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No closer to justice but very close to the edge

In Afgrond, the stories of five women are laid bare as sexual harassment, memory loss, twisted family dynamics and tragedy force them onto the couch of an emotionally stunted psychologist
Thu, Mar 04, 2021

In 2017, the world sat up straight when women in America voiced their stories of sexual abuse by the then Hollywood maverick, Harvey Weinstein. The #MeToo movement picked up speed, and as more women came to the fore – not only as victims of Weinstein but many other prominent figures – a collective female breath was released.

It seemed as if the world had listened to us and heard the stories of what we are up against. The ugly truth is that it doesn't always work like that. A 2007 study about consequences of workplace sexual harassment put it bluntly and truthfully: "Sexual harassment has been identified as one of the most damaging and ubiquitous barriers to career success and satisfaction for women." It's a career-ender. Full stop. You talk, you walk.

In Afgrond, the stories of five women are laid bare as sexual harassment, memory loss, twisted family dynamics and tragedy force them onto the couch of an emotionally stunted psychologist.

Hannelie Fourie (Marguerite van Eeden) knows that what her boss is doing to her at work is wrong. She also knows that her career as a law secretary will be cut short if she says anything about the harassment, so she unpacks her baggage at her sessions with her psychologist, Julia (Jana Kruger). Ultimately, she'll have to decide how to set herself free – with damning consequences for her and many others.

"Living in South Africa, there is a pandemic of gender-based violence, so just by reading the news every day, we're confronted with people that experience what my character experiences," van Eeden says.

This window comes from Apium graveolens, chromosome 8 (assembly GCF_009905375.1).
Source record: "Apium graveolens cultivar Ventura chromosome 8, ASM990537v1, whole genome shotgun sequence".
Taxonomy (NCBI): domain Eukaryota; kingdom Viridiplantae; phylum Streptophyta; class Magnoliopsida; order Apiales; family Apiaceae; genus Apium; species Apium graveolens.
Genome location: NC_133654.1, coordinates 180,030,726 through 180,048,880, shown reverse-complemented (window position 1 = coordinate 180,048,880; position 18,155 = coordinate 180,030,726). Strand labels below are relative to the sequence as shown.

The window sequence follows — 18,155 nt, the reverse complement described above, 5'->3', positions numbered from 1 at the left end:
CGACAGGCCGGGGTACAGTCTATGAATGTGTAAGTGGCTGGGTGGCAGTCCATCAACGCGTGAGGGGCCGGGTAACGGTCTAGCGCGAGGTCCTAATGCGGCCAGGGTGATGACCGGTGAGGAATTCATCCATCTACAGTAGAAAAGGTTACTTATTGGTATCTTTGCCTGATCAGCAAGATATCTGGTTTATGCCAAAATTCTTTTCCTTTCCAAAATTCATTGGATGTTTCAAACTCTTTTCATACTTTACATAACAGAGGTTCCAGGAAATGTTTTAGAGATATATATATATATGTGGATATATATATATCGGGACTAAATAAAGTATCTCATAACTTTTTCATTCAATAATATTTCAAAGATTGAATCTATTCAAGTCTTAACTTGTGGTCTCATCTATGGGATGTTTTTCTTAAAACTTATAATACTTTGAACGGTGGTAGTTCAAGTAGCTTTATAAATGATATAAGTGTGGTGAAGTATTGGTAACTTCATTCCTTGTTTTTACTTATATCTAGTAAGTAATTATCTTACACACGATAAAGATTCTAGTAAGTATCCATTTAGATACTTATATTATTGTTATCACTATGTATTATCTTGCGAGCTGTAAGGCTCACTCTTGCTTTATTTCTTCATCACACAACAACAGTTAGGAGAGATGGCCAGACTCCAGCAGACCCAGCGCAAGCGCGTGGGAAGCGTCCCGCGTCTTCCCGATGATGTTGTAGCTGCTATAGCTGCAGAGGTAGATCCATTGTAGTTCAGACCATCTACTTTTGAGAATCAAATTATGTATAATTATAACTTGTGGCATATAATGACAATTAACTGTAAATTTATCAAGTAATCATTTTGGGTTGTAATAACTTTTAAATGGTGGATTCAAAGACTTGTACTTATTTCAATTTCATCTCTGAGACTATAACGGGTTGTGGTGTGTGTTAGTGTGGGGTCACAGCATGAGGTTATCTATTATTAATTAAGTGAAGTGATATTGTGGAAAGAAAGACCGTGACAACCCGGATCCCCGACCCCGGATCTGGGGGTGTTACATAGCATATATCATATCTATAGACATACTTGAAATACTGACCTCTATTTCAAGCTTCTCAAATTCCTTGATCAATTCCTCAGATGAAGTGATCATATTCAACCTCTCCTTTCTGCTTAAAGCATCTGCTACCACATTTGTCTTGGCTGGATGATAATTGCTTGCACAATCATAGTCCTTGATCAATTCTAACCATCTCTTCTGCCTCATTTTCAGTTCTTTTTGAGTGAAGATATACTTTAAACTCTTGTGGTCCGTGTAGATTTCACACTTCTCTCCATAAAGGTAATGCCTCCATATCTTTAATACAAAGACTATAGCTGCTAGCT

Julia, in turn, struggles with her own demons – mostly the guilt over the death of her son, which has her trapped in a problematic marriage and has left her emotionally stunted.

"I personally love the challenges of finer nuance acting," Kruger says. "To be emotionally stunted asks of you first to access the emotions at play and then to compartmentalise them into submission."

Three other women have a place on Julia's couch, each with their own struggles, hopes and fears. "I loved the fact that my character is a pivotal link for this network narrative story form," Kruger says.

Afgrond steers clear of the cliché, and the story unpacks difficult themes in an unsensational way. "Afgrond taught me some things about patriarchy and abuse. The first thing is that our legal system doesn't really protect the people that are being abused. To a certain extent, I feel it protects the people that are causing the abuse," van Eeden says.

"I learned, through Hannelie, that the physical abuse, the sexual assault, rape… it stays with you forever. One of the edges that she stands on is that if something happens to her boss if she comes forward, she'll still need to live with it for the rest of her life. How do you make peace with that?"

Kruger says the storyline is "absolutely relevant. It investigates the problem of abuse. Afgrond sheds light on the chaos created in the victim's life. It looks at some of the root causes – what drives men (or women) to abuse one another sexually? Do the partners of abusers enable them in some way? And why do victims 'allow' it?"

Tough questions are asked of the characters and the audience, and you might not like the answers you come up with.

The all-star cast also includes Stian Bam, Kim Cloete, Nadia Valvekens, Chris van Niekerk, Elsabé Daneel and Ivan Zimmerman.

  • Watch Afgrond every Wednesday at 8pm on kykNET, DStv channel 144